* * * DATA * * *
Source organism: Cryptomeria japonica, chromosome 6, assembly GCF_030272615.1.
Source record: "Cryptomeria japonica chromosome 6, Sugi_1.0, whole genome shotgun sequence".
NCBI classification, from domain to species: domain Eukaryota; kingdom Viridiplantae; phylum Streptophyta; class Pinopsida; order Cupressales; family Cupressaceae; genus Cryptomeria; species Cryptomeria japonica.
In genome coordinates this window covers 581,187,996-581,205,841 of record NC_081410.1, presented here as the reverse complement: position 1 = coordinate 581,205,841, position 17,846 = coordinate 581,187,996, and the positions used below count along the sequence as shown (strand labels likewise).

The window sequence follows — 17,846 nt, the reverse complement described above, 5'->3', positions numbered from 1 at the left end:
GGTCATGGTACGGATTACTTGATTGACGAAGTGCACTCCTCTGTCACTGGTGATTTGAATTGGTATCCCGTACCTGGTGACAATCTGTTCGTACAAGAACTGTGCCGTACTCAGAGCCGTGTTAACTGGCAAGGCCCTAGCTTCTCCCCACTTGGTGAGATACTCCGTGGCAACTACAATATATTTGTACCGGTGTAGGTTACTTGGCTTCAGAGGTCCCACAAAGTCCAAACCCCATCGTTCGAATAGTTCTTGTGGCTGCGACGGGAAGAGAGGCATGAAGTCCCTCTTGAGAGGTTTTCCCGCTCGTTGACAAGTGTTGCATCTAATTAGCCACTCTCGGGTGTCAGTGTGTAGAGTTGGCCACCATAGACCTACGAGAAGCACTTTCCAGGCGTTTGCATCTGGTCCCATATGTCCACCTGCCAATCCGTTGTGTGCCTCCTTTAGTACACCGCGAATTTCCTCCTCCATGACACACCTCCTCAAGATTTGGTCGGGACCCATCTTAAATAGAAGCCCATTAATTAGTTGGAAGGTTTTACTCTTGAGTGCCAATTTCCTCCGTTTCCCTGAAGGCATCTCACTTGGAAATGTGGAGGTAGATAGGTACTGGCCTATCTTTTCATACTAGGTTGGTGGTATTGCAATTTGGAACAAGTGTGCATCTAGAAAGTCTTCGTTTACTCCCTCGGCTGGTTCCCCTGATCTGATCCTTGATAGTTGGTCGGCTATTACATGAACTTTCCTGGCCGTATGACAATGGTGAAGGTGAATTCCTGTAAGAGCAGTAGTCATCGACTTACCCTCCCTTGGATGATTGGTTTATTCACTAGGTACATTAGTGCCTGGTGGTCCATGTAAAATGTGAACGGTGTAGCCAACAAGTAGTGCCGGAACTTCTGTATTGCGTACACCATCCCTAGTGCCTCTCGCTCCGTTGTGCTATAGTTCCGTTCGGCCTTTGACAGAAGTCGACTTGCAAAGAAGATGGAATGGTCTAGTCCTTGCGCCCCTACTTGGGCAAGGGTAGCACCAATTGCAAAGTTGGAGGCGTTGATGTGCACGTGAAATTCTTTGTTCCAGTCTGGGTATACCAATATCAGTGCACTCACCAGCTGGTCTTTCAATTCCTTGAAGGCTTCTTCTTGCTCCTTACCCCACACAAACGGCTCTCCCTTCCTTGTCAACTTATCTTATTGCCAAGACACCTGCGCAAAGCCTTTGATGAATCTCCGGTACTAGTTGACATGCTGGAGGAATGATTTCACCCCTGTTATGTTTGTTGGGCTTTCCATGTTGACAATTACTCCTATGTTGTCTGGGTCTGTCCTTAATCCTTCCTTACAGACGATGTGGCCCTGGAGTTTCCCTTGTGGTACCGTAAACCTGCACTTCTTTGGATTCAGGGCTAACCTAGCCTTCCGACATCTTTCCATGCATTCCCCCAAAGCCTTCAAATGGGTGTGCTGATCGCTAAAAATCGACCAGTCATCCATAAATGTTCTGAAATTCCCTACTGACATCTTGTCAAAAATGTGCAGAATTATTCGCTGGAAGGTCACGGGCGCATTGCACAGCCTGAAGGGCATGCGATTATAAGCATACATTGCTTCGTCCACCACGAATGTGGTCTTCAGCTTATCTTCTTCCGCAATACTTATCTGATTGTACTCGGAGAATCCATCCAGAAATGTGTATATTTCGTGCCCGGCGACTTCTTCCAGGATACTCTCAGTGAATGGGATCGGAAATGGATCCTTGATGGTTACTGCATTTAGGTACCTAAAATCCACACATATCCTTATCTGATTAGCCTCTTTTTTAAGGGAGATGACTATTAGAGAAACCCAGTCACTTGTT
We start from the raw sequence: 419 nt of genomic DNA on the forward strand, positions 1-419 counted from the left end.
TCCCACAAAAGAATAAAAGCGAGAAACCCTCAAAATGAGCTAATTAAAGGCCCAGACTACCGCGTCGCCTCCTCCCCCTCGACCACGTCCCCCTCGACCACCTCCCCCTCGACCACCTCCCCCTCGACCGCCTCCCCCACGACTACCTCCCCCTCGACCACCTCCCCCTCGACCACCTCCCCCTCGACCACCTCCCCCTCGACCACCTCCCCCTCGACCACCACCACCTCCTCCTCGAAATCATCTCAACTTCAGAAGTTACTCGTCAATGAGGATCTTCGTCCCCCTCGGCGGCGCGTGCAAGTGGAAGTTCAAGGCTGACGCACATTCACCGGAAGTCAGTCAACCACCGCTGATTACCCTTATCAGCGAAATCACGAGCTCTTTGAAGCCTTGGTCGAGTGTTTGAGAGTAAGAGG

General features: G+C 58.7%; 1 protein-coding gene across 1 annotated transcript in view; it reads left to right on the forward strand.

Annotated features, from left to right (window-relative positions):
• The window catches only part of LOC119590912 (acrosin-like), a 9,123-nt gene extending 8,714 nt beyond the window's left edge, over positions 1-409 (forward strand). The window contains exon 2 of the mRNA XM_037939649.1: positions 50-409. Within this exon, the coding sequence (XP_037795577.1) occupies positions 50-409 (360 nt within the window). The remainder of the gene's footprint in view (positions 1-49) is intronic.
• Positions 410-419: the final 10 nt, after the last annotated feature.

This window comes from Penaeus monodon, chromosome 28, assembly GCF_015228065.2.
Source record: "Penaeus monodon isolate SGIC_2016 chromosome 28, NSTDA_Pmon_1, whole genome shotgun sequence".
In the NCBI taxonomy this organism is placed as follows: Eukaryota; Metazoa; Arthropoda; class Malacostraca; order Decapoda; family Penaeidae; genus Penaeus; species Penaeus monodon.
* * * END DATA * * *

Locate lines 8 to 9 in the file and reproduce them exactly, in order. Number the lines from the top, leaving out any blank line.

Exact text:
TCCCACAAAAGAATAAAAGCGAGAAACCCTCAAAATGAGCTAATTAAAGGCCCAGACTACCGCGTCGCCTCCTCCCCCTCGACCACGTCCCCCTCGACCACCTCCCCCTCGACCACCTCCCCCTCGACCGCCTCCCCCACGACTACCTCCCCCTCGACCACCTCCCCCTCGACCACCTCCCCCTCGACCACCTCCCCCTCGACCACCTCCCCCTCGACCACCACCACCTCCTCCTCGAAATCATCTCAACTTCAGAAGTTACTCGTCAATGAGGATCTTCGTCCCCCTCGGCGGCGCGTGCAAGTGGAAGTTCAAGGCTGACGCACATTCACCGGAAGTCAGTCAACCACCGCTGATTACCCTTATCAGCGAAATCACGAGCTCTTTGAAGCCTTGGTCGAGTGTTTGAGAGTAAGAGG

General features: G+C 58.7%; 1 protein-coding gene across 1 annotated transcript in view; it reads left to right on the forward strand.